The university is a highly politicized and fractious realm for students and academic staff. Amidst trade-offs between the processes of massification, democratization, commodification and globalisation, the question of transformation for sustainability has become crucial to the social goods in higher education. This paper considers academic citizenry within Indian public higher education, a context where the increase in enrollment of first-generation students and female students, due to affirmative action policies, has not substantially altered the composition of academic staff. Informed by a mixed methods study conducted in 2019 with the participation of academics and leadership of four higher education institutions, we found that the enactment of such policies have been utilized for the production of the ‘New Middle Class’ by universities. Of concern is that neither the representation nor participation of academics who are women, lower castes or minorities meets the mark of just, inclusive institutions. Despite rhetoric of inclusiveness and development, the implementation of these policies cloth subalterns with the veneer of the intellectual class, permitting access on condition that sociocultural identities are concealed, and the status quo maintained. Terms such as ‘quality’ and ‘equality’ function as tools for social control rather than social justice where, assertions of caste identity and resistance are simultaneously repudiated and misrecognised.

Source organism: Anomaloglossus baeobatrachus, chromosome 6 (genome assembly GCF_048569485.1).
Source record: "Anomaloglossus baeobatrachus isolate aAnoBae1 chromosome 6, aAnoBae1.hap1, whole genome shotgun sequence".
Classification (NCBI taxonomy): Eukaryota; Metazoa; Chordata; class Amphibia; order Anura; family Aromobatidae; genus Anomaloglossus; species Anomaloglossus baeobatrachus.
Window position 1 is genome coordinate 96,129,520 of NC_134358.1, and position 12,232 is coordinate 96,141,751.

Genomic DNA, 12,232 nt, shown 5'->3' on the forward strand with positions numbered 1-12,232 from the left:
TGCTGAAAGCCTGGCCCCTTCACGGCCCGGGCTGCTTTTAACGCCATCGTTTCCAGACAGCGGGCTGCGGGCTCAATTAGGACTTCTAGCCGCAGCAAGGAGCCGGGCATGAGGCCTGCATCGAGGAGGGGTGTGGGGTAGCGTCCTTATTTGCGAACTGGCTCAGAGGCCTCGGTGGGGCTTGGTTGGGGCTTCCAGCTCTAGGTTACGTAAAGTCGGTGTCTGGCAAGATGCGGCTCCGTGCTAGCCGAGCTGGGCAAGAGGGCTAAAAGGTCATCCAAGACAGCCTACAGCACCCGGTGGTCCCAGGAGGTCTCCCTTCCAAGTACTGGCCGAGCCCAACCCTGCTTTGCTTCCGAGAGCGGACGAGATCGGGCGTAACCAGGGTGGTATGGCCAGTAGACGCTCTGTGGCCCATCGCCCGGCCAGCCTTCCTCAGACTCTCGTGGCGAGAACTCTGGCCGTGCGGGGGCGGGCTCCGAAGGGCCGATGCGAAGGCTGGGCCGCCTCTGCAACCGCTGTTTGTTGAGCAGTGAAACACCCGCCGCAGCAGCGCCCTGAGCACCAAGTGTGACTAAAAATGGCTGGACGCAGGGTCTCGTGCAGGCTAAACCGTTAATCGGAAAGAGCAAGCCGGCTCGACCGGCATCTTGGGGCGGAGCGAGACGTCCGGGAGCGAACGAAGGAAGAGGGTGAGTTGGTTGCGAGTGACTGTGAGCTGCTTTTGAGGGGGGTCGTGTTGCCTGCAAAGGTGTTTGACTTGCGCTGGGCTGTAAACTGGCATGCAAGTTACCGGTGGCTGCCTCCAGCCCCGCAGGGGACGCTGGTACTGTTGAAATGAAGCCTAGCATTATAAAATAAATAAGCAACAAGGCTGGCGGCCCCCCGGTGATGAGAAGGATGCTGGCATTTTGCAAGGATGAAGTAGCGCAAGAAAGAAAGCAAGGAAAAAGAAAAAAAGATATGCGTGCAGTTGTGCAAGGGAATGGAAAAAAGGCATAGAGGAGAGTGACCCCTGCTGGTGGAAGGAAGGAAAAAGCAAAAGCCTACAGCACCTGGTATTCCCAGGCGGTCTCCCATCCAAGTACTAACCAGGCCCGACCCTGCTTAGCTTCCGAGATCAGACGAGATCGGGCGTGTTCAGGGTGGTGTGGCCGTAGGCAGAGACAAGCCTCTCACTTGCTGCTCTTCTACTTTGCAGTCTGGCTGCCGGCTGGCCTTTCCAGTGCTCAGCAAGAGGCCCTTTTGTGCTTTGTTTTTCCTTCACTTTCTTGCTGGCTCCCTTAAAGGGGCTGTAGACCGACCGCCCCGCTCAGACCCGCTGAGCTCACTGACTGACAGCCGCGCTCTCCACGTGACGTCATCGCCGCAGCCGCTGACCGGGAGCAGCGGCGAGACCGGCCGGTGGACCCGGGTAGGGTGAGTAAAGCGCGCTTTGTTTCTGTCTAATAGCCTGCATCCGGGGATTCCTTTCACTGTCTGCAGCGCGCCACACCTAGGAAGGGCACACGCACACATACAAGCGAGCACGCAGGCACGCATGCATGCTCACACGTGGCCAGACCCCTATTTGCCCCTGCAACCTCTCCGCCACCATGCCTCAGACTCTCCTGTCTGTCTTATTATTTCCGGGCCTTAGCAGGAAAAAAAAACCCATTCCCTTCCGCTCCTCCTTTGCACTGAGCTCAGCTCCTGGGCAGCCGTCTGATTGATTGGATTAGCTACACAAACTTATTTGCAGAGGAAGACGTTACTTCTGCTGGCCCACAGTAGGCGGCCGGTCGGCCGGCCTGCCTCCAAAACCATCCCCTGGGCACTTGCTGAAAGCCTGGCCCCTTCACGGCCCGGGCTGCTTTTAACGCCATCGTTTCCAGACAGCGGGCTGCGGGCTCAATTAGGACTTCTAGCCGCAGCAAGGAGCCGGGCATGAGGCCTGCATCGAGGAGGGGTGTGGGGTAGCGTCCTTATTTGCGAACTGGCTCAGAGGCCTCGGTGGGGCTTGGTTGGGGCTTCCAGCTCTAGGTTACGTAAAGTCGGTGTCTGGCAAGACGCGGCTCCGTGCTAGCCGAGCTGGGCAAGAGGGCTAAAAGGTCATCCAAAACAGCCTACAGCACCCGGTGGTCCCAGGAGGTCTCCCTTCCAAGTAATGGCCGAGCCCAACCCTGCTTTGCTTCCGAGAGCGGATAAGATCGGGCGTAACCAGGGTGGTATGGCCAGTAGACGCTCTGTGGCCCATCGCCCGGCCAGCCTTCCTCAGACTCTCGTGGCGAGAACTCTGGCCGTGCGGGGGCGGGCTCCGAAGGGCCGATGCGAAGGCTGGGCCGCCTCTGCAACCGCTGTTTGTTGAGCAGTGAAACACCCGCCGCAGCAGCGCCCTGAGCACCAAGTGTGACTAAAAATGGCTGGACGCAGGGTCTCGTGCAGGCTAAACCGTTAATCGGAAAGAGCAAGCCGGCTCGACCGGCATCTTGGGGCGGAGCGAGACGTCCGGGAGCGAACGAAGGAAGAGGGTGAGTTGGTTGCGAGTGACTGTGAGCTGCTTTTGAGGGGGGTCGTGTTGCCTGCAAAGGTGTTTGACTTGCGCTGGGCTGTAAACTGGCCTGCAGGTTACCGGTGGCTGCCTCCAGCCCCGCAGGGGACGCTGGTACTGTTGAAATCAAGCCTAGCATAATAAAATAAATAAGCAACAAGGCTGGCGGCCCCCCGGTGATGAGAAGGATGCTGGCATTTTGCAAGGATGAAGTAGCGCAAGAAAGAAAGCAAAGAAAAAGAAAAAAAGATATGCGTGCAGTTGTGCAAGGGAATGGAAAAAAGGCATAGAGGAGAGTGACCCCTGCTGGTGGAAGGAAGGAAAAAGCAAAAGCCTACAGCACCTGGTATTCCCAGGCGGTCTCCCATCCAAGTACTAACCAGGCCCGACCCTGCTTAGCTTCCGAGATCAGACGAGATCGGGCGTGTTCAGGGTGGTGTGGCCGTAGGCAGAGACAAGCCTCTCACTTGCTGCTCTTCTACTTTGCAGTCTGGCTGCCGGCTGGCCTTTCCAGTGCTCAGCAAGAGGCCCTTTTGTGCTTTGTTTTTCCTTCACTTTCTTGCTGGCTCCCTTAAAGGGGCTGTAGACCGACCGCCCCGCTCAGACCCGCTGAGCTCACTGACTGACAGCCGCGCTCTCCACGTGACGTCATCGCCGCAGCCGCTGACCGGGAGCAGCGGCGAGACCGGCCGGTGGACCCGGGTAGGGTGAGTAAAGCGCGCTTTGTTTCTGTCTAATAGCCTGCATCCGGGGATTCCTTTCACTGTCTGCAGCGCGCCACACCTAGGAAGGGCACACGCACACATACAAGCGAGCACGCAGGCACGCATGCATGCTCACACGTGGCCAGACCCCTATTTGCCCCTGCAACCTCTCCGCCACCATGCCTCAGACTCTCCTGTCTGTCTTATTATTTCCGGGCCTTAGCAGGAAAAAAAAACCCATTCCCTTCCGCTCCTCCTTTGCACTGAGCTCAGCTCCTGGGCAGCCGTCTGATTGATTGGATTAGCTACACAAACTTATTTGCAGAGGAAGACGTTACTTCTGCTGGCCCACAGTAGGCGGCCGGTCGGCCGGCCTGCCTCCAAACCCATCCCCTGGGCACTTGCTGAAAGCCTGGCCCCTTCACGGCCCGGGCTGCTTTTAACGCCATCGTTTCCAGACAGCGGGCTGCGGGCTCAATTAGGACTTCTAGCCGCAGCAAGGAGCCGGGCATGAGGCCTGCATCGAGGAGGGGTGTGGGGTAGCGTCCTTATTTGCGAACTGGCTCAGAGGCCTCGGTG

|Publication status||Submitted - 06 Jul 2021|
- higher education
- Women Studies